Researchers at the University of Queensland, have recently demonstrated something interesting about the inflammation associated with Parkinson’s: by inhibiting a very specific part of the inflammatory process, they can reduce the spread of Parkinson’s associated alpha synuclein pathology in models of PD.

And they have developed a drug – called MCC950 – that specifically targets that component of the inflammation process which they are now seeking to test in clinical trials.

In today’s post, we will discuss what inflammation is, review this new research, and consider what it could all mean for the Parkinson’s community.

 


Spot the unhealthy cell – exhibiting signs of stress (yellow). Source: Gettyimages

No silly preamble today – this is going to be a very long post, so we’re diving straight in:

When cells in your body are stressed or sick, they begin to release messenger proteins which inform the rest of your body that something is wrong.

When enough cells release these messenger proteins, it can cause inflammation.

What is inflammation?

Inflammation is a vital part of the immune system’s response to trouble. It is the body’s way of communicating to the immune system that something is wrong and activating it so that it can help deal with the situation.

By releasing the messenger proteins, injured/sick cells kick off a process that results in multiple types of immune cells entering the troubled area of the body and undertaking very specific tasks.

The inflammatory process. Source: Trainingcor

The strength of the immune response depends on the volume of the signal arising from those released messenger proteins.

And the level of messenger proteins being released partly depends on multi-protein structures called inflammasomes.

What are inflammasomes?

Continue reading “Brain. On. Fire.”

York: #Parkinsons2018

 

On the 12th and 13th November, Parkinson’s UK held their biennial research conference in York.

It is not only an opportunity for the charity to showcase some of the research that they have funded over the last few years, but it was also a chance for members of the Parkinson’s research community to come together to share ideas, network and form new collaborations.

I was lucky enough to attend the event this year, and wanted to share some of the take away messages from the conference with the readers.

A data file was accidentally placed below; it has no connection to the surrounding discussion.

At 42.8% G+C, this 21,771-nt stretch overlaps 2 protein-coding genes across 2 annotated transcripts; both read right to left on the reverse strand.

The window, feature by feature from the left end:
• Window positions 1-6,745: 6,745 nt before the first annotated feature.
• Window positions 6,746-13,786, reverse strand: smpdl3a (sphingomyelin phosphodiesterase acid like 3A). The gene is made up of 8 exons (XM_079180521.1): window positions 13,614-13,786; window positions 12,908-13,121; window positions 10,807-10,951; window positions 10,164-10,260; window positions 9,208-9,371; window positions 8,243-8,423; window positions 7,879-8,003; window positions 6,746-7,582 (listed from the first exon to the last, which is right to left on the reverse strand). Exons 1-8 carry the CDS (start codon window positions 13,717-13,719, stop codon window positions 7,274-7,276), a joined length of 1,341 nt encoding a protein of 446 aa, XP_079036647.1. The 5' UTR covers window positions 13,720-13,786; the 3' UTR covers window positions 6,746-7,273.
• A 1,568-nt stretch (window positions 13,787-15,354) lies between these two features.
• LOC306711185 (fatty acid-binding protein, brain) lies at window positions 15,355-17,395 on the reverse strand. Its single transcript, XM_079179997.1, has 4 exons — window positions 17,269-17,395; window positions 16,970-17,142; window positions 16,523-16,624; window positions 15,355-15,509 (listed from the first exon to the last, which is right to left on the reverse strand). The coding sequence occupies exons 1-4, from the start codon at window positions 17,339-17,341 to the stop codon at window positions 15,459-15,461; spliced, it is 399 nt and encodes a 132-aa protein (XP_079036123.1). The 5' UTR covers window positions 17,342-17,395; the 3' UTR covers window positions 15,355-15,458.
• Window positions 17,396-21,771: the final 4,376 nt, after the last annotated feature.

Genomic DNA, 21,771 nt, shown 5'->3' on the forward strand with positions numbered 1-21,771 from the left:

In today’s post, we will review Parkinson’s UK 2018 research conference (#Parkinsons2018).

 


Parkinson’s UK is the largest Parkinson’s research and support charity in the United Kingdom. Since 2015, they have invested over £18 million in a variety of research projects focused on all aspects of Parkinson’s – from new experimental treatments to the Parkinson’s UK Brain Bank.

 

 

Every two years, Parkinson’s UK holds a conference highlighting some of the research that the organisation has funded over the last few years. The meeting is usually held in the beautiful walled city of York – lots of history and narrow streets to explore.

Th “The Shambles” in York. Source: hauntedrooms

Continue reading “York: #Parkinsons2018”

Sensing seriousness about senolytics

 

Researchers are building as ever increasing amount of evidence supporting the idea that as our bodies age, there is an accumulation of cells that cease to function normally. But rather than simply dying, these ‘non-functional’ cells shut down and enter a state which is refered to as ‘senescence‘.

And scientists have also discovered that these senescent cells are not completely dormant. They are still active, but their activity can be of a rather negative flavour. And new research from the Rockefeller University suggests that these senescent cells could potentially explain certain aspects of Parkinson’s.

The good news is that a novel class of therapies are being developed to deal with senescent cells. These new drugs are called senolytics.

In today’s post, we will discuss what is meant by senescence, we will review the new data associated with Parkinson’s, and we will consider some of the interesting senolytic approaches that could be useful for PD.

 


This is not my living room… honest. Source: Youtube

Humans being are great collectors.

We may not all be hoarders – as in the image above – but everyone has extra baggage. Everybody has stuff they don’t need. And the ridiculous part of this equation is that some of that stuff is kept on despite the fact that it doesn’t even work properly any more.

The obvious question is:

Why do we hold on to stuff long after we don’t use it anymore?

Oh, and don’t get me wrong – I’m not talking about all that junk you have lying around in your house/shed.

No, I’m referring to all the senescent cells in your body.

Huh? What are senescent cells?

Continue reading “Sensing seriousness about senolytics”